The Future: imagining, rehearsing, anticipating positive, even delightful, experiences to come still shape the circuitry of our brains now, in powerful and productive ways. Don’t overlook this resource in the busy-ness of now.
Your Personal Qualities: essential to claim rather than minimize the goodness you’ve already cultivated over the years – a sense of fairness, a sense of humor, capacities for patience, compassion, determination, even if you don’t experience them every moment of every day. There are many moments when you do experience them; you need to notice and take in the good of that.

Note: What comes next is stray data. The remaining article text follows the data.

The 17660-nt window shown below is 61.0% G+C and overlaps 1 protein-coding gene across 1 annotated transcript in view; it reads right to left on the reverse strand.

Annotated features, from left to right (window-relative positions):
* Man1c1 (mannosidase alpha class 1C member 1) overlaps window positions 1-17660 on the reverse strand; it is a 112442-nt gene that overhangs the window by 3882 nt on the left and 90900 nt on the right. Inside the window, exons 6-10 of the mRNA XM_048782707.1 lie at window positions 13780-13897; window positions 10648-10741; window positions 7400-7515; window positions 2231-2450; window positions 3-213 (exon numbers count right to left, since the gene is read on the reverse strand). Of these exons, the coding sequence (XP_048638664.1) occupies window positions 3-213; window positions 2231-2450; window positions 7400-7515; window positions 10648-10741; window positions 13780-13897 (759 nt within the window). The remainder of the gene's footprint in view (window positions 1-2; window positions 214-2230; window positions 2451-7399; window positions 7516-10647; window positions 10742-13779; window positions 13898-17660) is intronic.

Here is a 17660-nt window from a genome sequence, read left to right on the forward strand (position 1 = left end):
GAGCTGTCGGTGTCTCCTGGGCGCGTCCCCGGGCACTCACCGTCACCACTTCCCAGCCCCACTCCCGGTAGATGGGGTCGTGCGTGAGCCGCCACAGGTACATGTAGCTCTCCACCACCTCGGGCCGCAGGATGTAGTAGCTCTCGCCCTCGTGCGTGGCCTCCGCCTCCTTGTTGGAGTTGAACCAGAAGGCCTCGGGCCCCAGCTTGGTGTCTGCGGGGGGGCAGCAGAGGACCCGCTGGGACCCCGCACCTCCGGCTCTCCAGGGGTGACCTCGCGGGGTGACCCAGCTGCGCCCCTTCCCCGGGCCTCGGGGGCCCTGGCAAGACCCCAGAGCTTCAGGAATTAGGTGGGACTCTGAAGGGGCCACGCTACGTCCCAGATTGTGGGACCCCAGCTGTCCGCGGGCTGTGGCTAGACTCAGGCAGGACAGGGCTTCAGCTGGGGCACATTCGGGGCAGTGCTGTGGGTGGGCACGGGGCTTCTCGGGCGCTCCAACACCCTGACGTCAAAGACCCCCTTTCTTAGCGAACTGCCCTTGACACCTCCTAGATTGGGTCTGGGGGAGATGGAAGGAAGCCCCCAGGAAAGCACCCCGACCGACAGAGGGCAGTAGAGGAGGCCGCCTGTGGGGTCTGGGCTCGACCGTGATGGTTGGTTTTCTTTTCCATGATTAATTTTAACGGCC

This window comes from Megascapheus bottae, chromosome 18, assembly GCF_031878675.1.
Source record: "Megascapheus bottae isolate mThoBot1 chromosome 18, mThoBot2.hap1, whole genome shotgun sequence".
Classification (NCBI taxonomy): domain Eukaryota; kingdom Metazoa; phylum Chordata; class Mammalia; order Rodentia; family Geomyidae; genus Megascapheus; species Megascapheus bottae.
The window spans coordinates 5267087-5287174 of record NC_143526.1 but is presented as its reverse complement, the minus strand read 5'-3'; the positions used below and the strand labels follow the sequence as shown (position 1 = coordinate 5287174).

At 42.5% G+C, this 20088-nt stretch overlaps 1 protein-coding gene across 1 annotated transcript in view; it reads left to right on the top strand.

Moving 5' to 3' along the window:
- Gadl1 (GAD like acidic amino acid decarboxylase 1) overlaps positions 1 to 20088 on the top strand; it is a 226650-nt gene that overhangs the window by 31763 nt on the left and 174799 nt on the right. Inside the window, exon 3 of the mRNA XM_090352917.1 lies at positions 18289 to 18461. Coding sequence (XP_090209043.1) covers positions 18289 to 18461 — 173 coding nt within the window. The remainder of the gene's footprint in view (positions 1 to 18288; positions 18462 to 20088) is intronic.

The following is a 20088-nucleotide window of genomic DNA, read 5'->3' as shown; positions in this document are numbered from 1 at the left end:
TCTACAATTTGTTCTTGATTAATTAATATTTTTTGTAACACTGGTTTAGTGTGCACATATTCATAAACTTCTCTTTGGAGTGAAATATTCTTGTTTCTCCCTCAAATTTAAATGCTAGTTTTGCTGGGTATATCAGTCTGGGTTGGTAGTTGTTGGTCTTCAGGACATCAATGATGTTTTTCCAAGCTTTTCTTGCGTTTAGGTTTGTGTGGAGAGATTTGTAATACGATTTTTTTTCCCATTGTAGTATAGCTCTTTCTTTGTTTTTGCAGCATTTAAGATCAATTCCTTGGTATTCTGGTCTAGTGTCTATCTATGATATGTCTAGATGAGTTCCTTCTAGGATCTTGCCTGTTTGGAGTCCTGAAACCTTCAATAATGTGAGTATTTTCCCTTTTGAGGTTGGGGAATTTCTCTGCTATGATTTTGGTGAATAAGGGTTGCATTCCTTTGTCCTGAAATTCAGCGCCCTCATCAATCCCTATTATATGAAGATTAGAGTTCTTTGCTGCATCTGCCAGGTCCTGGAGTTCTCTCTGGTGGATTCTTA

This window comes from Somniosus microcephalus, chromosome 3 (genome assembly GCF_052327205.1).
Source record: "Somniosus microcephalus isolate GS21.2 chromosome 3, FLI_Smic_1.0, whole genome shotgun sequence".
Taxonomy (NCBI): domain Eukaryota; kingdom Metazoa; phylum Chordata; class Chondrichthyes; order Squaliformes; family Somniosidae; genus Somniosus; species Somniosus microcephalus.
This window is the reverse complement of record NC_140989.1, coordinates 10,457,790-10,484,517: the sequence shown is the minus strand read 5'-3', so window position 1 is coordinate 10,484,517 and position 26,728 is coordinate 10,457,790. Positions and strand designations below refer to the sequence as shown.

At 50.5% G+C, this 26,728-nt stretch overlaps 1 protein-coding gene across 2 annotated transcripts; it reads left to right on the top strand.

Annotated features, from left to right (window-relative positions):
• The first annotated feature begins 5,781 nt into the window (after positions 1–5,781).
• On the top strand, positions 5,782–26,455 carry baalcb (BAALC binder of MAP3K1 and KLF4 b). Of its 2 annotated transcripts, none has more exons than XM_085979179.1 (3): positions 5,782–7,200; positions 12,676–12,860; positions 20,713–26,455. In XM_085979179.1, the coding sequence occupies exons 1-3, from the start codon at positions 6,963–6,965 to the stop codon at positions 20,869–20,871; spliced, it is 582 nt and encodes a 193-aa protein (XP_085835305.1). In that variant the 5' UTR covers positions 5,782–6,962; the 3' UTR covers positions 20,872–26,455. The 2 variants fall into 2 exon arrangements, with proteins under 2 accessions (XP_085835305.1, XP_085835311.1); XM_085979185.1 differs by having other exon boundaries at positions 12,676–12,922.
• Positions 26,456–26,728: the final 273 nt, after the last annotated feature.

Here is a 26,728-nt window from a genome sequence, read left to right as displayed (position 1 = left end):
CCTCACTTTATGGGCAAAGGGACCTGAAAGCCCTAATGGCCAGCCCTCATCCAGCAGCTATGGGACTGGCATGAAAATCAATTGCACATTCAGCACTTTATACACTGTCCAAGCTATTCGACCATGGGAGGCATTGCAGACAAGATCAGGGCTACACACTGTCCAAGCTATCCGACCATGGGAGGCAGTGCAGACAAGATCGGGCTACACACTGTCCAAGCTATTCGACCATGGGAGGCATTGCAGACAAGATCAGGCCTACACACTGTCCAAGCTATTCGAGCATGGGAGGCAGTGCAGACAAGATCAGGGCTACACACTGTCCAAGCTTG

Finding the Good in the Bad: learning lessons from mistakes and losses, reframing difficulties, even tragedies, in light of new perspectives and new gratitudes, is a powerful way to put the brakes on negativity and take in the good. Rick shares his own learnings from his diagnosis/treatment of a malignant melanoma in his right ear. Finding the meaning and new opportunities for health and appreciation of health became a transformative experience of taking in the good.
Sharing Good with Others: you can amplify the goodness of any of the above experiences by sharing it with others.
Rick has always freely offered many, many resources on his website. You’ll find links to his audio talks, video interviews with prominent scientists, meditation teachers and authors, articles and scientific papers, guided meditations, and calendar of speaking events. If you pre-order Hardwiring Happiness by October 8, 2013, you will receive a free download of Rick’s multi-media presentation Your Best Brain.